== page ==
The history of Roman religion might be said to begin with Varro's Human and Divine Antiquities (47 bc), of which the second half, sixteen books on Divine Antiquities, codified for the first time Roman religious institutions: priests, temples, festivals, rites, and gods.
Defining ‘Roman religion’ is harder than it might seem. Scholarly emphasis has generally fallen on the public festivals and institutions, since they provided the framework for private rituals; only those committed to a protestant view of personal piety will argue that public rituals lack real religious feeling or significance. The geographical scope of the phrase changes radically over time, from the regal period when Rome was just one city‐state through to Rome's acquisition of an empire stretching from Scotland to Syria. Two related themes run through that expansion: the role of specifically Roman cults outside Rome, and the religious impact of empire on Rome itself.
Our knowledge of the early phase of Roman religion is patchy, and subject, like all early Roman history, to later myth‐making. For the republic, archaeological evidence, e.g. of temples, is important, and the literary tradition becomes increasingly reliable, esp. from the mid‐4th or 3rd down to the 1st cent. bc. It becomes possible to produce a diachronic history of the changes to the public cults of the city of Rome, such as the introduction of the cult of Magna Mater (204; see cybele; philhellenism), the suppression of the Bacchanalia (186), the creation in Italy and the provinces of colonies (see colonization, roman) whose religious institutions were modelled on those of Rome, and the increasingly divine aura assumed by dynasts of the late republic.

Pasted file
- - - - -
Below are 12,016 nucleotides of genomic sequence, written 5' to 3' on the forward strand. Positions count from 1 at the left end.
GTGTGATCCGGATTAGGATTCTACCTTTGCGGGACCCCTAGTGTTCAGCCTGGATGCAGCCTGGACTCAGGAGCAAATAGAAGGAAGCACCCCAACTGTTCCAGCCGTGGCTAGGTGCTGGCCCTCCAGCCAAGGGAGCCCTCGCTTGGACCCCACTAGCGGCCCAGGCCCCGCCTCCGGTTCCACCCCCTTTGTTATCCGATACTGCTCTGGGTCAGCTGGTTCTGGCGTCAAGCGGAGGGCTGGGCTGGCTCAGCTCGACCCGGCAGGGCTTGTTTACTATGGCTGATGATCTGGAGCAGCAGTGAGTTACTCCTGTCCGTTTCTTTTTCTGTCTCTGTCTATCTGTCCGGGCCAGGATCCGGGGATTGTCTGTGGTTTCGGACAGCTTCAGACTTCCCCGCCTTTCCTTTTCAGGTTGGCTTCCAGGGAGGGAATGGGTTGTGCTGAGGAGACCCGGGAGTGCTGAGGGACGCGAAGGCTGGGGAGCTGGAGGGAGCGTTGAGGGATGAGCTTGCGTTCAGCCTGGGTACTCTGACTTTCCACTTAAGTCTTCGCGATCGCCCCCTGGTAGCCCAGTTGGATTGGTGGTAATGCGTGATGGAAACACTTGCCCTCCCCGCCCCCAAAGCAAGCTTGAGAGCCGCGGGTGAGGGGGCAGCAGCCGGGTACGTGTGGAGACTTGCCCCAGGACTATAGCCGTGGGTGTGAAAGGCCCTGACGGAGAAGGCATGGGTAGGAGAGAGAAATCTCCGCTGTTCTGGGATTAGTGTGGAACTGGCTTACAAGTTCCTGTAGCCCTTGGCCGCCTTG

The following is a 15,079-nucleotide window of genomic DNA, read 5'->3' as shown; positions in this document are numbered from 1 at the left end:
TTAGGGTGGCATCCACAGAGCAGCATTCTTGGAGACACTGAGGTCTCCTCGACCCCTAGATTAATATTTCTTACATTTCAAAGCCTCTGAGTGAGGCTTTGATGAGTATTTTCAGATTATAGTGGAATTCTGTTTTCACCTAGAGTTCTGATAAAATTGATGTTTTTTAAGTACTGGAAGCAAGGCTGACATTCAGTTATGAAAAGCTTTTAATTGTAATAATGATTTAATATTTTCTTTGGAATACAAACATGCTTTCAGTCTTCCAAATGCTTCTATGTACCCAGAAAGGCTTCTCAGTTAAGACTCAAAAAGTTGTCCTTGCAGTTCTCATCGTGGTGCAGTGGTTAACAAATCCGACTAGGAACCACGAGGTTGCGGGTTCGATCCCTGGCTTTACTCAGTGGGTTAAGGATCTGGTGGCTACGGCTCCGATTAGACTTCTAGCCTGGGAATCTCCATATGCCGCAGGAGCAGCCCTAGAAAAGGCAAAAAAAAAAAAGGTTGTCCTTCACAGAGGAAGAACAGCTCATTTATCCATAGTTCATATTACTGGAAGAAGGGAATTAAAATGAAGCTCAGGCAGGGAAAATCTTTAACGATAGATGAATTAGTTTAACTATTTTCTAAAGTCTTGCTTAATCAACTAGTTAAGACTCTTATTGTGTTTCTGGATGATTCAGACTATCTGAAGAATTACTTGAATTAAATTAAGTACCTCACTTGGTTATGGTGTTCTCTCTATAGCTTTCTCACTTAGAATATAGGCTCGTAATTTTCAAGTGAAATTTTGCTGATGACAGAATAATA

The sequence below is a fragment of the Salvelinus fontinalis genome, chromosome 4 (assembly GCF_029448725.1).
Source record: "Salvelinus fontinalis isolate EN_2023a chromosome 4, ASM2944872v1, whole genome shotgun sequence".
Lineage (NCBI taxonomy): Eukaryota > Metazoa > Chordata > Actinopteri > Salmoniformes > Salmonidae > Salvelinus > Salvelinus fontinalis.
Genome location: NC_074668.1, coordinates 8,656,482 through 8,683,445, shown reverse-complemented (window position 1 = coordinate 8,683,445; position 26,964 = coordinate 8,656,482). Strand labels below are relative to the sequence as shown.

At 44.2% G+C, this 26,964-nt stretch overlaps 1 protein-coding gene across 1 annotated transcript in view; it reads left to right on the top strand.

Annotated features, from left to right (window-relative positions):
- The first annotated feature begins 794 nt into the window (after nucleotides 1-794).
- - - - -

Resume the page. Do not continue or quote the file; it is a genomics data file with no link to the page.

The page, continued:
The Augustan ‘restoration’ of religion was in reality more a restructuring, with the figure of the emperor incorporated at many points. Some ‘ancient’ cults were given a fresh impetus, while Augustus also built major new temples in the city (Apollo; Mars Ultor), which expressed his relationship to the divine. This Augustan system remained fundamental to the public religious life of Rome to the end of antiquity. Roman religious life became increasingly cosmopolitan under the empire, with a flourishing of associations focused on gods both Roman and foreign, some within individual households, others drawing their membership from a wider circle. In the high empire the civic cults of Rome operated alongside associations devoted to Isis, Mithras, Yahweh, or Christ (see christianity). Outside Rome, civic cults in the west took on a strongly Roman cast. Pre‐Roman gods were reinterpreted and local pantheons modelled on the Roman (see interpretatio romana). In the 3rd and 4th cents., there was an increasing conceptual opposition between Roman religion and Christianity, but elements of the Roman system proved to be very enduring: in Rome the Lupercalia were still celebrated in the late 5th cent. ad.
Subjects: Classical Studies.